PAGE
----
Hide
        Bill Shannon added a comment -

        Really reassign.

        If there's a way we can write a Java program that avoids bringing up a
        Command window, we should consider that.

        If the only solution is to write native Windows code, we should close
        this bug.

        Show
        Bill Shannon added a comment - Really reassign. If there's a way we can write a Java program that avoids bringing up a Command window, we should consider that. If the only solution is to write native Windows code, we should close this bug.
        Hide
        mkarg added a comment -

        To make it more clear: It's less a problem that window is shown (native Windows
        applications also shows windows, hence the name of the operating system ),
        but more a problem of using batches. Batches are likely to break. Why not
        writing a simple executable JAR file containing a main-class entry which pulls
        configuration from registry using Preferences API? That would be 100% pure Java
        AND would fulfil the constraint that configuration must not be found in
        batches. It would be more accepted by Windows users from their point of view,
        and it would be able to run on ANY operating system, while a batch obviously
        will only run on some.

        Show
        mkarg added a comment - To make it more clear: It's less a problem that window is shown (native Windows applications also shows windows, hence the name of the operating system ), but more a problem of using batches. Batches are likely to break. Why not writing a simple executable JAR file containing a main-class entry which pulls configuration from registry using Preferences API? That would be 100% pure Java AND would fulfil the constraint that configuration must not be found in batches. It would be more accepted by Windows users from their point of view, and it would be able to run on ANY operating system, while a batch obviously will only run on some.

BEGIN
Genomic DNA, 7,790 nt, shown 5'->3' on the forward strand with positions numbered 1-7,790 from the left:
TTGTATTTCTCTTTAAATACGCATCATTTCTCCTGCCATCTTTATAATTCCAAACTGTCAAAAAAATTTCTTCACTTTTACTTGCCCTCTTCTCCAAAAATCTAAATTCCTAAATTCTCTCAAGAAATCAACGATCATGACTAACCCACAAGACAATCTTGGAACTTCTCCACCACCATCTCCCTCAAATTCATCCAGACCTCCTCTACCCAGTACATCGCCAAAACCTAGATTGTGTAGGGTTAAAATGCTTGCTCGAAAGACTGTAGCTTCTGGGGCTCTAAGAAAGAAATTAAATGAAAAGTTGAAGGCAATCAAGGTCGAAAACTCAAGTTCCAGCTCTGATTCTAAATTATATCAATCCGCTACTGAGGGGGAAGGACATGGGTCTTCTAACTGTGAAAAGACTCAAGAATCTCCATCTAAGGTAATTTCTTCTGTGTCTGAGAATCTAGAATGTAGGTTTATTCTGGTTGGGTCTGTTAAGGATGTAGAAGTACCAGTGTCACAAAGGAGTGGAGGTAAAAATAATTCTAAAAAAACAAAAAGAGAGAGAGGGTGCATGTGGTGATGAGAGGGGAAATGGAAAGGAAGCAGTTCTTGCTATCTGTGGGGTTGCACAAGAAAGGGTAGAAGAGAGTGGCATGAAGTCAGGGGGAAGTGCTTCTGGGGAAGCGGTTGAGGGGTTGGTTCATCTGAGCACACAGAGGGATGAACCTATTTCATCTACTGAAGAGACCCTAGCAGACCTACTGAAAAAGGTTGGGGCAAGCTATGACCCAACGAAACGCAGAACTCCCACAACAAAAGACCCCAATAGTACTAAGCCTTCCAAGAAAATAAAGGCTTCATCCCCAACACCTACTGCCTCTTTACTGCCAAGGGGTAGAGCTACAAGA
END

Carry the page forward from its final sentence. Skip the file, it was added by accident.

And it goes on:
Hide
        Byron Nevins added a comment -

        I'm starting to get a little bit lost. The discussion is too abstract. What
        specifically are you talking about? Is it that "asadmin.bat" even exists? Or
        is it that the installer provides these clunky little scripts that start and
        stop the server?

        In the former case, we are providing a service to users. Asadmin is a **command
        line tool**. It is supposed to be used in a "DOS box". We provide a fully
        featured GUI as well – the Admin GUI normally found at localhost:4848. Asadmin
        allows you to easily do things like run JDK6 for V3 and run JDK5 for other
        things, etc.

        This is analogous to what Microsoft does. E.g. managing Services
        GUI: "Rt-Click My Computer/Manage/Services&Applications/Services"
        Command Line: sc

        You can run "asadmin" easily without a batch file. Simply run it like so – no
        batch involved:

        C:\Users\bnevins>java -jar e:\glassfishv3\glassfish\modules\admin-cli.jar
        start-domain
        Waiting for DAS to start .............
        Started domain: domain1
        Domain location: E:\glassfishv3\glassfish\domains\domain1
        Log file: E:\glassfishv3\glassfish\domains\domain1\logs\server.log
        Admin port for the domain: 4848
        Command start-domain executed successfully.

        Show
        Byron Nevins added a comment - I'm starting to get a little bit lost. The discussion is too abstract. What specifically are you talking about? Is it that "asadmin.bat" even exists? Or is it that the installer provides these clunky little scripts that start and stop the server? In the former case, we are providing a service to users. Asadmin is a **command line tool**. It is supposed to be used in a "DOS box". We provide a fully featured GUI as well – the Admin GUI normally found at localhost:4848. Asadmin allows you to easily do things like run JDK6 for V3 and run JDK5 for other things, etc. This is analogous to what Microsoft does. E.g. managing Services GUI: "Rt-Click My Computer/Manage/Services&Applications/Services" Command Line: sc You can run "asadmin" easily without a batch file. Simply run it like so – no batch involved: C:\Users\bnevins>java -jar e:\glassfishv3\glassfish\modules\admin-cli.jar start-domain Waiting for DAS to start ............. Started domain: domain1 Domain location: E:\glassfishv3\glassfish\domains\domain1 Log file: E:\glassfishv3\glassfish\domains\domain1\logs\server.log Admin port for the domain: 4848 Command start-domain executed successfully.
        Hide
        Byron Nevins added a comment -

        Here is a link that describes how to run a script with no window...

        http://tinyurl.com/6bbe3d

        Show
        Byron Nevins added a comment - Here is a link that describes how to run a script with no window... http://tinyurl.com/6bbe3d
        Hide
        mkarg added a comment -